To the world, every reporter’s job is to primarily sniff terrible things that are hidden from view. There is no denying that alarming stories grab attention. Given the demands on the column space of a newspaper, human-interest stories are sometimes given a go-by in print.
Apart from the passion to write, every journalist has an innate interest in people and perhaps knows when and how to highlight them. But the challenge is also to convince a boss why, for instance, Kanthimathi, who feeds the lonely and the poor daily in Madurai or the many unsung heroes in corners of the country who try to make the world better without any incentive are important stories.
This is not to undermine any news or event, because each has its own importance. The old newsroom saying — if it bleeds, it leads — perhaps still holds true, but what is truer is that people seek human-interest stories too. Off and on, strong human-interest stories have tugged at the heart strings and set the news agenda. My experience makes me believe a good one always has the power.
A ‘no story’ that became famous
I remember the year clearly because 9/11 had happened and even after two months our newsroom chats continued to centre around one of the deadliest terrorist attacks ever seen and the trail of grief it left. It was a winter evening and a scrawny-looking man walked into the Delhi office of The Hindu requesting coverage for the free coaching centre he was setting up in Patna for poor children. He said the children dreamt of joining the IITs, and the josh in them was unmistakable. He was upset that most city newspapers had turned him away. They wanted him to prove himself first. I cannot pinpoint what it was: perhaps it was his frailty or the earnestness in his voice and eyes that made me offer him a seat and listen to his story.
The story was about the man, whose proficiency in math got him a seat at Cambridge University. But he had to give it up because his father did not have enough money to send him. The young man had a burning desire to keep his love for the subject alive and a determination to not let money come in the way of children keen to join higher institutions of learning.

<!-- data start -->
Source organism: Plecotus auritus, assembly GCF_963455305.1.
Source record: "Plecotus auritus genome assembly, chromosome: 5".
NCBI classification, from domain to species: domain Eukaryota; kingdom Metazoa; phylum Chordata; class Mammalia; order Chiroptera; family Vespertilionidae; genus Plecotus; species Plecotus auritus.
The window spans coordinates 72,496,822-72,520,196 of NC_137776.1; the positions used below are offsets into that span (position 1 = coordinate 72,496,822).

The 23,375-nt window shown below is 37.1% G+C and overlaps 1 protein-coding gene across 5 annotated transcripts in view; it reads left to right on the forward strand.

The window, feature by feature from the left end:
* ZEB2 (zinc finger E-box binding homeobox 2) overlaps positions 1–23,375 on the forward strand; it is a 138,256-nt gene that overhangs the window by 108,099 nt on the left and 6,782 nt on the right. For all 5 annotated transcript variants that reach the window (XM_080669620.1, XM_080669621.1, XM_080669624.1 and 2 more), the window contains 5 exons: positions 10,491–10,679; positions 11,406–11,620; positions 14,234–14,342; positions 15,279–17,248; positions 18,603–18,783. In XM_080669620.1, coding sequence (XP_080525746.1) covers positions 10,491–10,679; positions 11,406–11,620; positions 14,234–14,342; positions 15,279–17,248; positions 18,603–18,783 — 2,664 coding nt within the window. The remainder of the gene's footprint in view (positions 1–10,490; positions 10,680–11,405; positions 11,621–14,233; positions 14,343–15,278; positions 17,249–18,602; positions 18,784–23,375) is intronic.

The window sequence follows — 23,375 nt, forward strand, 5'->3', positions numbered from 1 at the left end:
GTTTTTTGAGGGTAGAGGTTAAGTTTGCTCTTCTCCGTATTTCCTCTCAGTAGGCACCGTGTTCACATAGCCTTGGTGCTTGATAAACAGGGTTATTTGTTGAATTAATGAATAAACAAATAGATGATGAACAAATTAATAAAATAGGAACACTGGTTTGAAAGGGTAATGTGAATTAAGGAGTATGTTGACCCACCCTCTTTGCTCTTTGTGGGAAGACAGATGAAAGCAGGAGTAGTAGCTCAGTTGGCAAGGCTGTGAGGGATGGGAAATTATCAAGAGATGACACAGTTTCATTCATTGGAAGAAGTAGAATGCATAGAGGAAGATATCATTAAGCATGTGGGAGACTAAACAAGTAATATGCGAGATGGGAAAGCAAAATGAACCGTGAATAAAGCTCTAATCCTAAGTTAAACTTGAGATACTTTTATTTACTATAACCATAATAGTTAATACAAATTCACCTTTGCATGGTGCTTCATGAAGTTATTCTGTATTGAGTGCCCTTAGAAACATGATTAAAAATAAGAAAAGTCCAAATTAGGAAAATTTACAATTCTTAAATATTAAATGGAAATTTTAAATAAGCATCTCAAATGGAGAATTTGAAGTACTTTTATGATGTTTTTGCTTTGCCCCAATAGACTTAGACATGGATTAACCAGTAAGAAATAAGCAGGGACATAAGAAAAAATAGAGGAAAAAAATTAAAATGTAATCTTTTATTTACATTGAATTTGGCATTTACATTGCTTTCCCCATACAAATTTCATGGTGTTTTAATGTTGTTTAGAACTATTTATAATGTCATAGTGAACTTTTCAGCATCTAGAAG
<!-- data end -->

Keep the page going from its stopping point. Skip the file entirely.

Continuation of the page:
Who knew then what Anand Kumar had ahead of him? My three paras on him may have not done wonders, but some donations came his way and with help from elsewhere too, Anand Kumar took off. ‘Super 30’ was a dream for him and the children he embraced were from Bihar’s interiors. The rest is history.
In 2019, when the Hindi film, Super 30, based on his life, was released, I wrote about the man again, who had now become famous. He surprised me by tweeting that he remembered our first meeting when he had no money. It was perhaps the connection I had with him that made him, the subject of a ‘no story’ in 2001, powerful, and 18 years later, enjoyable.
When journalists focus on people doing remarkable things hidden from view, the impact doesn’t pass them by. The story makes a difference. Often, we read about terminally ill patients catching the public imagination with their bucket lists and help pouring in. This is because the human-interest story has the power to move readers.
Multiple studies – at the Universities of Pennsylvania, Southampton and Texas – have shown that stories reinforcing faith in human nature are discussed and shared more, have positive engagement and more reach. News stories with a hopeful ending leave readers feeling informed and motivated to take positive action whereas typical news stories result in people feeling depressed, helpless, anxious and pessimistic.
We still hear the old axiom, good news is no news. But good news is also about a better tomorrow and travels faster in today’s world.